Jim was always a good computer user. His laptop was being protected by up-to-date antivirus and anti-spyware programs. His Windows firewall was ON. He only used HTTPS to access sensitive web services.
He opened up his browser and began to check his XXX credit card balance. He typed in the URL of the credit card company and a message appeared: "Information you exchange with this site cannot be viewed or changed by others. However, there is a problem with the site's security certificate. Do you want to proceed?" He clicked the "View Certificate" button on the message window and found most information inside was normal except a paragraph as "This certificate cannot be verified up to a trusted certification authority."
He clicked OK to accept the certificate and then proceeded to check his online credit card account as usual.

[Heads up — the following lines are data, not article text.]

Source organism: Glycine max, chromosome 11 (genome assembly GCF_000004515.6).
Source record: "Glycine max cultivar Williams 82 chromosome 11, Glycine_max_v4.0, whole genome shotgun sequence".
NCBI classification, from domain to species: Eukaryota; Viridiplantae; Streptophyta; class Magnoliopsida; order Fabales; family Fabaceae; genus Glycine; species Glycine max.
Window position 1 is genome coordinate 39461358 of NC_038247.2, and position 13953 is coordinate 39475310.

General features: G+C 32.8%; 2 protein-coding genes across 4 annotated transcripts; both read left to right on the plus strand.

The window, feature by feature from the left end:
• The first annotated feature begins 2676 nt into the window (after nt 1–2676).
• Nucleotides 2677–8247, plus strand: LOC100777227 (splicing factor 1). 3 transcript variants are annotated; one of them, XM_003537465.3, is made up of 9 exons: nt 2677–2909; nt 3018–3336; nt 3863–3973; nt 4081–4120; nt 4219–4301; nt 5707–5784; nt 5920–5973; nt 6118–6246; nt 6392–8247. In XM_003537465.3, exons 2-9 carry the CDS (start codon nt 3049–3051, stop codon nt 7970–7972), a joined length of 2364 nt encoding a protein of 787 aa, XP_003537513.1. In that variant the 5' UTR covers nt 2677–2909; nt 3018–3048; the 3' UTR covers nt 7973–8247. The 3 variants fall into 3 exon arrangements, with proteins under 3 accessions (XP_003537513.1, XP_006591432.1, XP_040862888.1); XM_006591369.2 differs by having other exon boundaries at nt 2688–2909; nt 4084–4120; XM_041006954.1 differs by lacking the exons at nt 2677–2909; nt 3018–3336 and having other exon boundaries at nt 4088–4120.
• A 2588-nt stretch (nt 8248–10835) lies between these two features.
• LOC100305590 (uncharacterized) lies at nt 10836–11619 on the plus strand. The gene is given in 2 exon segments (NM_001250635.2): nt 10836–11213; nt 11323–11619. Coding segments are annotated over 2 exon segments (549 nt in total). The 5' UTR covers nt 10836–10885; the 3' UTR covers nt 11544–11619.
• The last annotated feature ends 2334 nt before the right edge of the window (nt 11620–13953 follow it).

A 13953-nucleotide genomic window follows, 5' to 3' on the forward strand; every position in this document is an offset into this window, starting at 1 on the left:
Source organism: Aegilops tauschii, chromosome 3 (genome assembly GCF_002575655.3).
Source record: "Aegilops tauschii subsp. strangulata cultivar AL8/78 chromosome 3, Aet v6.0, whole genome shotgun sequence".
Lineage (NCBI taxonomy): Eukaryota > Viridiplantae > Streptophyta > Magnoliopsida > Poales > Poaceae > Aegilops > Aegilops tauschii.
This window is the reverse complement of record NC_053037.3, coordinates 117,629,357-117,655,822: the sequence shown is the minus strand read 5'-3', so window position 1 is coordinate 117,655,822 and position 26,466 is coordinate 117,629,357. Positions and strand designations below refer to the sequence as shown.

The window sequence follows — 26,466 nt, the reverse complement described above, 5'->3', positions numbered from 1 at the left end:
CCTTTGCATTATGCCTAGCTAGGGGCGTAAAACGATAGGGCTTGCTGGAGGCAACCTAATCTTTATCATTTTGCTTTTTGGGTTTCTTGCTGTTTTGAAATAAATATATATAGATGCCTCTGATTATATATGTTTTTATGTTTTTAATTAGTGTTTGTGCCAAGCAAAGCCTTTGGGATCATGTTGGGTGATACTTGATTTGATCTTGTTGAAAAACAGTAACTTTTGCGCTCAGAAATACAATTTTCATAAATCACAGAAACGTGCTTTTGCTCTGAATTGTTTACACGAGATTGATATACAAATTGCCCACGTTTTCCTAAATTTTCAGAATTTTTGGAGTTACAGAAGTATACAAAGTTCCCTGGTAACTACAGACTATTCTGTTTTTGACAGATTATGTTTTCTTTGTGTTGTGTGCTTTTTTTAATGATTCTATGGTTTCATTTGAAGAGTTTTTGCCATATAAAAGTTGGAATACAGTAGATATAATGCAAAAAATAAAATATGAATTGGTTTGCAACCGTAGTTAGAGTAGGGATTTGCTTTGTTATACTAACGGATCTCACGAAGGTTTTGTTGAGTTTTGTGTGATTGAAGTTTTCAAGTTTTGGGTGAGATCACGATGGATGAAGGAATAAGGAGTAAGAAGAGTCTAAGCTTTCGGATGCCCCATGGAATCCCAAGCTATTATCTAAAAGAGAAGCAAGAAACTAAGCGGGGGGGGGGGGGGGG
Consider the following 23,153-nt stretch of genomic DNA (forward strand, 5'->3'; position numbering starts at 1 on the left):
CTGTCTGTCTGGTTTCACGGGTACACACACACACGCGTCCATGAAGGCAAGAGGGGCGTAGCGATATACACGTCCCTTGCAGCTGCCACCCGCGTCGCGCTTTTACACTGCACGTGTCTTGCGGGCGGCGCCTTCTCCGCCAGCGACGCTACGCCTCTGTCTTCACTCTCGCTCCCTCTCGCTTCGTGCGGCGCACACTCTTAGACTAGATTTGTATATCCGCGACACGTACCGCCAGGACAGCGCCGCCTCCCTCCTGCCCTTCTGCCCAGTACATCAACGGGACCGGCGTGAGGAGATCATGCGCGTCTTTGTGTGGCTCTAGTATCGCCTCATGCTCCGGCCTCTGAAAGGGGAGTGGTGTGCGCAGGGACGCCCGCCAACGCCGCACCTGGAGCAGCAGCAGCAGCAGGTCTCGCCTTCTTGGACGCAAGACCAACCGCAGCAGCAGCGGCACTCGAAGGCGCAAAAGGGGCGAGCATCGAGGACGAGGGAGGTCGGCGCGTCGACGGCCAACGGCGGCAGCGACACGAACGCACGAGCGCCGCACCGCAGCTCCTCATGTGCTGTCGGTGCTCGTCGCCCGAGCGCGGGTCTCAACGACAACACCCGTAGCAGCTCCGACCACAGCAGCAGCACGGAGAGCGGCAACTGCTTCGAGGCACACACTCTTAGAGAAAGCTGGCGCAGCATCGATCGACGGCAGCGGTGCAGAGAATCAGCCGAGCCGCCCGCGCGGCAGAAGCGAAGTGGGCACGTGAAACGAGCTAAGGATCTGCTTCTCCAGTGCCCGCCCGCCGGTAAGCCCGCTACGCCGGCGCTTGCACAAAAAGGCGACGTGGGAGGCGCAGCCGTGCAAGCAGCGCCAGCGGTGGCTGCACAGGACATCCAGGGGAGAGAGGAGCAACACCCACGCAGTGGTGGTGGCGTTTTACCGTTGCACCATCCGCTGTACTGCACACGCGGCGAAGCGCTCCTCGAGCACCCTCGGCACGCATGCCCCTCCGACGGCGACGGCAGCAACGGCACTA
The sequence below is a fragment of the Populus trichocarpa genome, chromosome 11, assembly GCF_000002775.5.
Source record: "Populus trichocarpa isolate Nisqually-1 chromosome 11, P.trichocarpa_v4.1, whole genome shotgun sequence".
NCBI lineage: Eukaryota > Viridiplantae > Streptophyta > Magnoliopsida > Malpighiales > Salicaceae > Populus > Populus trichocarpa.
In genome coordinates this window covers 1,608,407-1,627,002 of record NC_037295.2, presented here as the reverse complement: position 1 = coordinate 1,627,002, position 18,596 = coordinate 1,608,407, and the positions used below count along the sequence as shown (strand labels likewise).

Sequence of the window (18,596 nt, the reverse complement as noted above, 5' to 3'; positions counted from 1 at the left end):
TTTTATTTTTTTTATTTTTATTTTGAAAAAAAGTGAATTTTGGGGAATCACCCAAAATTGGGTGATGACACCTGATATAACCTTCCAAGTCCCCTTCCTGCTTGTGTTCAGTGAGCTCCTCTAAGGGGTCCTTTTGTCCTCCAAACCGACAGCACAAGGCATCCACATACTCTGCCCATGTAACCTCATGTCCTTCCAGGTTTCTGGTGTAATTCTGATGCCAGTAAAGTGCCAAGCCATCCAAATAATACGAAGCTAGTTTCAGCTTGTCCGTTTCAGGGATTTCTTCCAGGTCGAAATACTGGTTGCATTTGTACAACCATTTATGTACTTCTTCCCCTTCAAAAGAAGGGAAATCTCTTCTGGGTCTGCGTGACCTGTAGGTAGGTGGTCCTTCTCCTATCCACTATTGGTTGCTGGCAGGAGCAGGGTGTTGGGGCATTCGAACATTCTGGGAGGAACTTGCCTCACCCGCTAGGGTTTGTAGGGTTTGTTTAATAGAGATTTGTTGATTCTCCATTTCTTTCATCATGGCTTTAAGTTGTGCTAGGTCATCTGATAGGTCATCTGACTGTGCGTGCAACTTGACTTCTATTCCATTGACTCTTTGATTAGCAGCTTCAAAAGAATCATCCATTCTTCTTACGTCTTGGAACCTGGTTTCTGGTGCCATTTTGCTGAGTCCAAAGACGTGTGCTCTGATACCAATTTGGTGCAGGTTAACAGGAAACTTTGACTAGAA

After two days, Jim received calls from his credit card company asking about some suspicious transactions with his credit card. Then he found his card was compromised.
What's the matter?
The coffee shop was a well-established one that Jim has visited many times since five years ago. His laptop was clean. Everything seemed fine.
We accessed the APs in the coffee shop via wired and wireless connection and found one more hop on the WiFi traceroute, which means there was a MITM AP.
The attacker used a fake SSL certificate that was pushed to Jim, once Jim accepted this fake certificate, the SSL connection between Jim and the MITM AP would be established.